Cracks appear to be growing within governmental structures over the Bush administration’s ruthless, go-it-alone strategy towards Iraq. Tired of the bullying, bruising and bribing of other countries, especially long-time allies, a U.S. diplomat resigned his post as political counselor at the U.S. Embassy in Athens.

And in an unrelated development, an unknown source leaked to the London Observer a secret memo, which directed spying activities towards Angola, Cameroon, Chile, Mexico, Guinea and Pakistan at their UN missions in New York, and even home phone and e-mails of UN leaders These countries, which are sitting on the Security Council, are being refered to as the “Middle Six,” whose votes are key to getting a majority for the pro-war resolution introduced by the U.S., Britain and Spain.

White House spokesperson Ari Fleischer refused to comment on questions about the story published March 2 headlined, “Revealed: U.S. Dirty Tricks to Win Vote on Iraq War.”

The memo was directed at senior National Security Agency (NSA) officials and advised them that the agency is seeking information not only on how delegations on the Security Council will vote on any second resolution on Iraq, but also on “policies,” “negotiating positions,” “alliances” and “dependencies” – the “whole gamut of information that could give U.S. policymakers an edge in obtaining results favorable to U.S. goals or to head off surprises.”

The memo was sent by Frank Koza, chief of staff in the “Regional Targets” section of the NSA, which spies on countries that are seen as strategically important for United States interests.

Koza specifies that the information will be used for the U.S.’s “QRC” – Quick Response Capability – “against” the key delegations.

One of the authors of the Observer article, Martin Bright, said, “Clearly someone within the NSA or another friendly agency is unhappy. Otherwise, this memo would not have been leaked.”

Another unhappy official is U.S. diplomat John Brady Kiesling who sent his letter of resignation to Secretary of State Colin Powell on Feb. 27. Kiesling, a 20-year diplomatic veteran, resigned in protest against the Bush administration policies on Iraq. Kiesling, 45, served in embassies from Tel Aviv to Casablanca to Yerevan.

In his letter Kiesling wrote, “until this administration it had been possible to believe that by upholding the policies of my president I was also upholding the interests of the American people and the world. I believe it no longer.”

Kiesling assailed the Bush polices, calling them incompatible with the country’s and people’s interests. “The policies we are now asked to advance are incompatible not only with American values but also with American interests. Our fervent pursuit of war with Iraq is driving us to squander the international legitimacy that has been America’s most potent weapon of both offense and defense since the days of Woodrow Wilson. We have begun to dismantle the largest and most effective web of international relationships the world has ever known. Our current course will bring instability and danger, not security,” he wrote.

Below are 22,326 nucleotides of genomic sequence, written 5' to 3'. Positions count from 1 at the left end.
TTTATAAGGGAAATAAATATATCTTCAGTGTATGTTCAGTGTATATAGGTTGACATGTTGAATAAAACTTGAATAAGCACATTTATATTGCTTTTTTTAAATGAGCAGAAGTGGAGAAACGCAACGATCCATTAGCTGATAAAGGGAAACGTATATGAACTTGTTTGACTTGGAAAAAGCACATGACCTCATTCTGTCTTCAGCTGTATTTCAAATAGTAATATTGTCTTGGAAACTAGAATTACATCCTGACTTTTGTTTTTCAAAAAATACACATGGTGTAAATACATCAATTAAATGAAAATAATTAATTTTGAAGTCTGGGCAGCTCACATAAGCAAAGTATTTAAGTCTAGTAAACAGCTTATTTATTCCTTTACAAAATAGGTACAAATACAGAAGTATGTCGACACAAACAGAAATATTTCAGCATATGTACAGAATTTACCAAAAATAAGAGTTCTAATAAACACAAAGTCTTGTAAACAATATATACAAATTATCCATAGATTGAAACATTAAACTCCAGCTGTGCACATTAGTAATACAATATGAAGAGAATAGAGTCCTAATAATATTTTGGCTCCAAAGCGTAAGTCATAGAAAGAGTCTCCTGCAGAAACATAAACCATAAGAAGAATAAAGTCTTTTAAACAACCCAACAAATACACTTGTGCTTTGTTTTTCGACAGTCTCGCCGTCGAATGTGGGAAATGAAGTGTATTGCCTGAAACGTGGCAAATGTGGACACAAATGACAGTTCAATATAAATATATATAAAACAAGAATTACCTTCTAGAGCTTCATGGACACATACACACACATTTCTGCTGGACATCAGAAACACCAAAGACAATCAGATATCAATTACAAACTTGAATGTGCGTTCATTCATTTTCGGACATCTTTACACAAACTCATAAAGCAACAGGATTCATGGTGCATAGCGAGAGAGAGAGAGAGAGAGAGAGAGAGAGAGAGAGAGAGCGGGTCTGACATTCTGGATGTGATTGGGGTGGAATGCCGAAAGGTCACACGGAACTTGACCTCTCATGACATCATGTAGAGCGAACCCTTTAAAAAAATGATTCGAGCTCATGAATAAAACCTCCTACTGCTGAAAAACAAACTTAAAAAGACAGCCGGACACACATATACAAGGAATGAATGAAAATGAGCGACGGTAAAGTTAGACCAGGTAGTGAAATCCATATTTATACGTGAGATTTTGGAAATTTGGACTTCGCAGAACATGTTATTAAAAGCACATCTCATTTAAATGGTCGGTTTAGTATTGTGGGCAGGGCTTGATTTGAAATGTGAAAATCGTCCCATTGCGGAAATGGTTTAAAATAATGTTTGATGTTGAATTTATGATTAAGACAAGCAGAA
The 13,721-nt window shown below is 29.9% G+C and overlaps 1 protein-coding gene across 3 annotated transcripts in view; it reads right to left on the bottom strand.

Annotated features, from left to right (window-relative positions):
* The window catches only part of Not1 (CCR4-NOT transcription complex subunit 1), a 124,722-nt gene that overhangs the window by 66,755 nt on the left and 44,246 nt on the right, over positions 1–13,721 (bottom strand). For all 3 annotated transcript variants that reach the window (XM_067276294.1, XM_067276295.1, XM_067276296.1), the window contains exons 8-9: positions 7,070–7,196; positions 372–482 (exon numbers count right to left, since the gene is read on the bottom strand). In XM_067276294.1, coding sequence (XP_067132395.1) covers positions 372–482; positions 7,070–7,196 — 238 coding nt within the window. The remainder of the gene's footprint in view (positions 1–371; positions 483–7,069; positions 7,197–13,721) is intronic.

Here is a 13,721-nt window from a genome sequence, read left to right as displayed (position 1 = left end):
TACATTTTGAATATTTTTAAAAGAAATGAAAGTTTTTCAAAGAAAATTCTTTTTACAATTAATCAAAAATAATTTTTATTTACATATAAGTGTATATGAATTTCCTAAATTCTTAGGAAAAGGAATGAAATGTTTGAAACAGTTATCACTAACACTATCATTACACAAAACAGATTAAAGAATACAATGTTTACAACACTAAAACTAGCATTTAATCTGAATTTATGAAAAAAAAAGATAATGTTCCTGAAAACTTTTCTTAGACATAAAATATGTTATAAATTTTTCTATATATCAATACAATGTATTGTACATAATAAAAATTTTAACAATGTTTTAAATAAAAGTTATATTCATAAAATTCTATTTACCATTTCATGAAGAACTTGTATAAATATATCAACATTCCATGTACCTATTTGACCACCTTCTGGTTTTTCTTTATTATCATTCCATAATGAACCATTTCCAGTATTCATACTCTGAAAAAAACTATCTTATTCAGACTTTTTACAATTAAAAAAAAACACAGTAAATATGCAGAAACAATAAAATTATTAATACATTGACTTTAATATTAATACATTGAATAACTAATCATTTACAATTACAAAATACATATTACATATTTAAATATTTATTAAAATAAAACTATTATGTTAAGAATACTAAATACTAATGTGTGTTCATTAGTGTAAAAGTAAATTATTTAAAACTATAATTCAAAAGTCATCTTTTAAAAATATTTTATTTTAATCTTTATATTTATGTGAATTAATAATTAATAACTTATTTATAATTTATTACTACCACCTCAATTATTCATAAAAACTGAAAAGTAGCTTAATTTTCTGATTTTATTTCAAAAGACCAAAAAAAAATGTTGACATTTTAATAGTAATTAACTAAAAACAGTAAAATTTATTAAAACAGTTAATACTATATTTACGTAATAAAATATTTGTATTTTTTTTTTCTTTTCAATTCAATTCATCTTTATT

He called the adminstration’s present course a reckless and destructive foreign policy full of “systematic distortion of intelligence,” and “systematic manipulation of American opinion,” saying there is no evidence between terrorism and Iraq. “We spread disproportionate terror and confusion in the public mind, arbitrarily linking the unrelated problems of terrorism and Iraq.”

Objecting to the bullying and bossing of long-time allies Kiesling asked, “Why does our President condone the swaggering and contemptuous approach to our friends and allies this Administration is fostering, including among its most senior officials. Has ‘oderint dum metuant’ [Let them hate so long as they fear] really become our motto?”

He concluded his resignation letter, which was given to The New York Times by a friend, with, “I have tried and failed to reconcile my conscience with my ability to represent the current U.S. administration. I have confidence that our democratic process is ultimately self-correcting, and hope that in a small way I can contribute from outside to shaping policies that better serve the security and prosperity of the American people and the world we share.”

Asked if his views were widely shared among his diplomatic colleagues, Kiesling told the press: “No one of my colleagues is comfortable with our policy. Everyone is moving ahead with it as good and loyal. The State Department is loaded with people who want to play the team game – we have a very strong premium on loyalty.”

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